Open House: Working in Brooklyn
Through August 15, 2004
Late one night in the fall of 1990, I got into a cab with friends on Delancey Street and rode up over the magnificent and at that time sinister Williamsburg Bridge and then down to the waterfront. A cavernous brick building on the river had been rigged for electricity and transformed into a space for a fugitive, one-night art event and party: there were chaotic, junky installations, kinetic sculptures, performances, and punk bands. There was drinking and dancing until dawn. It wasn’t that the art at such events (similar ones happened later at the Mustard Factory and elsewhere) was particularly good or expressed a movement, but there was an inspired convergence of energy and freedom and pleasure. Although one looked out at the lights of lower Manhattan, Williamsburg felt remote, a necessary refuge.
Artists began moving to Brooklyn in force in the 1980s, and more in the 1990s in search of cheap space to live and work, and perhaps to find a sense of the alternative community that had vanished from Soho and the East Village. Arriving at the opening of Open House: Working in Brooklyn on April 17 at the Brooklyn Museum, with its luminous new pavilion designed by James Stewart Polshek, which literally cascades out from the late nineteenth-century museum’s neoclassical architecture, I had the sense that Brooklyn, a place where probably more serious art is made per capita than anywhere else in the world, was finally receiving well-deserved institutional acknowledgement. Museum Director Arnold Lehman was there in a dark business suit, shaking hands at the door.
I went to Working in Brooklyn with fairly specific expectations. In 2000, Greater New York at P.S. 1 overshadowed that year’s Whitney Biennial, which unlike the 2004 edition, contained some significant work by the likes of Shirin Neshat and Sarah Sze. I had hoped that, compared with this year’s sleek and lovely Biennial liberated from anything resembling vision, Working In Brooklyn would offer a raw, risk-taking, creatively urgent alternative. This turned out to be a nostalgic delusion. Despite the flowing spaces of the Brooklyn Museum’s new renovation, the 200 artists and 300 plus works included in Working In Brooklyn are, for the most part, randomly jammed into the museum’s fourth and fifth floors, and hung and lit in a way that is either incompetent or merely negligent. While one can only pity the grinding tour of studio visits Chief Curator of Contemporary Art Charlotta Kotik and Assistant Curator Tumelo Mosaka suffered in preparing this exhibit, in the end exhausting footwork does not replace vision and judgment: the only curatorial principle in evidence in Working In Brooklyn is demographic and statistical. In their enthusiasm to market the idea of the Brooklyn arts community, the curators fail to assert a point of view, and this is compounded by what is clearly an institutional decision not to devote adequate resources to the exhibit. In the congested alleys of Working In Brooklyn, good and bad art meld together without distinction.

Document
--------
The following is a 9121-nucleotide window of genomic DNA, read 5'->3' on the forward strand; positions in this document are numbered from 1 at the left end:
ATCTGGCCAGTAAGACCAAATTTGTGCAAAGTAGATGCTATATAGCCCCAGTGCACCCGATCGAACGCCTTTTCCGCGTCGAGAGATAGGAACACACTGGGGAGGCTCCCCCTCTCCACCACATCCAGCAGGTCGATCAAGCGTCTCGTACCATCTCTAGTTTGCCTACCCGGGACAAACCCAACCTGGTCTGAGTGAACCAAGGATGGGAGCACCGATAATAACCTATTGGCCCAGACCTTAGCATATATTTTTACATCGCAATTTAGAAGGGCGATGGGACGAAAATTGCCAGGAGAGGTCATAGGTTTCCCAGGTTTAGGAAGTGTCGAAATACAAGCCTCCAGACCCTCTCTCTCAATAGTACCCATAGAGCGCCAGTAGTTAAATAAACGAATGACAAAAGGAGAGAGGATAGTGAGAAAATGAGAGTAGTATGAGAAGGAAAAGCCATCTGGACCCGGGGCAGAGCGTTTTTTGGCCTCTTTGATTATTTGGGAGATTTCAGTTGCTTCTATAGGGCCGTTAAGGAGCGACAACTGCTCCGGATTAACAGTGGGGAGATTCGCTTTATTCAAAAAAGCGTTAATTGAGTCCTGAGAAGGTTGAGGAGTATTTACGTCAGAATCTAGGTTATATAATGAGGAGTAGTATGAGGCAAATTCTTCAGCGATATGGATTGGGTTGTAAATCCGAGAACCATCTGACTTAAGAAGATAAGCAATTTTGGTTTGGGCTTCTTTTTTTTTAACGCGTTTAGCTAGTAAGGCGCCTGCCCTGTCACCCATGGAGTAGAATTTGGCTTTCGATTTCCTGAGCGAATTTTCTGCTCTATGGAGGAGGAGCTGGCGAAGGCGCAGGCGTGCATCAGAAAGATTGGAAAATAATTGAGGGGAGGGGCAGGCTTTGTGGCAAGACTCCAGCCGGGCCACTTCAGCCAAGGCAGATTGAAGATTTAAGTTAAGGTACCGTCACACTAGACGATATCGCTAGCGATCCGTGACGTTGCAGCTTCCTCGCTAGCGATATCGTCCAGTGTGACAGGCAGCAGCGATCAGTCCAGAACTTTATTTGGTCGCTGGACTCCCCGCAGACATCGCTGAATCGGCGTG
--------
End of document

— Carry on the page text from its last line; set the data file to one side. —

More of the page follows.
This is not to say that there is not excellent art in Working In Brooklyn—on the contrary. Louise Belcourt’s "Hedge Painting #3" (2003), for instance, distills two curving hedge-like forms, one blue and one red, into shining, enigmatic shapes whose compressed, erotic anxiety is palpable. The oozing and pulling webs and shards in Bruce Pearson’s "Encyclopedia 2" (2003) are less psychedelic than toxic, as though fragments of words are surfacing from a chemical bog. While Amy Sillman’s oil paintings often feel static when compared with her works on paper, "Cart" (2002), like similar pieces on view in the Whitney Biennial, has an awkward, sensuous, noodling lyricism reminiscent of Guston’s early abstractions. The collages Fred Tomaselli displayed at James Cohan Gallery last year and again at the Biennial were so slick that they seemed pure exercises in decorative technique, so it was a pleasure to see a work like "Natural Selection" (2000), where the cruder, more eclectic aspects of his style are in the foreground. Following Peter Halley’s work of the 1980s, many artists have become interested in the geometry and politics of systems, whether urban or informational. Unlike more predictable treatments of the subject, as in Danielle Tegeder’s drawings, the swarming, overlapping lines of Steven Charles’s bright and wildly kinetic paintings suggest information overload and infrastructure breakdown.